Prior to the Fed decision, stocks were modestly higher and early economic data was uninspiring. Before the bell, the Labor Department said initial jobless claims for the week ended Sept. 8 increased 15,000 to 382,000, up from the previous week's upwardly revised 367,000. Analysts were expecting jobless claims of 369,000.
The four-week moving average was 375,000, an increase of 3,250 from the previous week's revised average of 371,750.
Continuing claims in the week ended Sept. 1 were 3.283 million, a decrease of 49,000 from the preceding week's revised level of 3.332 million. Continuing claims were predicted by economists to have fallen to 3.3 million.
Also, the Bureau of Labor Statistics said Thursday that the producer price index for finished goods rose by a seasonally adjusted 1.7% in August, more than the 1.2% that economists were expecting, after advances of 0.3% in July and 0.1% in June. August marks the largest monthly rise since June 2009.
The core figure increased 0.2%, as expected, after gaining 0.4% in July.
The DAX in Germany lost 0.53% as the Organization for Economic Cooperation and Development reported that both Germany and France, the biggest eurozone economies, could face softer growth in the months ahead. Italy, China, India and Russia were also on the list of economies that could weaken in coming months.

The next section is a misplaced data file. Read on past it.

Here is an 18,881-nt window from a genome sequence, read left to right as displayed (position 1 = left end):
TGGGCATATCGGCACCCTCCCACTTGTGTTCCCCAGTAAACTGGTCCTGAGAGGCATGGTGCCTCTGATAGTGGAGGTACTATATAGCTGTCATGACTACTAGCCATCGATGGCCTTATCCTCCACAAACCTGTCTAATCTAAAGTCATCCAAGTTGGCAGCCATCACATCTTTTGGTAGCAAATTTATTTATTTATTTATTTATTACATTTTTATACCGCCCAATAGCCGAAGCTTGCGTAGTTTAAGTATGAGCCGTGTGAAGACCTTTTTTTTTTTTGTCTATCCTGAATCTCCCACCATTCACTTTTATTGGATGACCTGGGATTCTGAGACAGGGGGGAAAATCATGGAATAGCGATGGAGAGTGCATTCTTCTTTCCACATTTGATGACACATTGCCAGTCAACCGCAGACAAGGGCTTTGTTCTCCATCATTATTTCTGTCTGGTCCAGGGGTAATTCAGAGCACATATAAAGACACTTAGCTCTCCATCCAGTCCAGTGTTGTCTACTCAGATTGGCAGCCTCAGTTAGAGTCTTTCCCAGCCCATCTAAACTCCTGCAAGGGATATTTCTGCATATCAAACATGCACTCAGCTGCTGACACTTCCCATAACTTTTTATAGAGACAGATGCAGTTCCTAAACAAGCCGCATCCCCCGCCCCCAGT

The FTSE in London gained 0.43% on Thursday.
A bright spot for the European markets today was the decline of Italian three-year yields to their lowest levels in nearly two years at a sale Thursday, indicating that European Central Bank efforts were bringing results.
The Hong Kong Hang Seng index settled down 0.14% and the Nikkei in Japan finished up 0.39%.
On the corporate front,
(AAPL - Get Report)
shares built on Wednesday's gains after the iconic company unveiled of the
at a media event in San Francisco on Wednesday. Shares popped 2% amid a wave of positive sell-side commentary about the new device, including a number of price target boosts.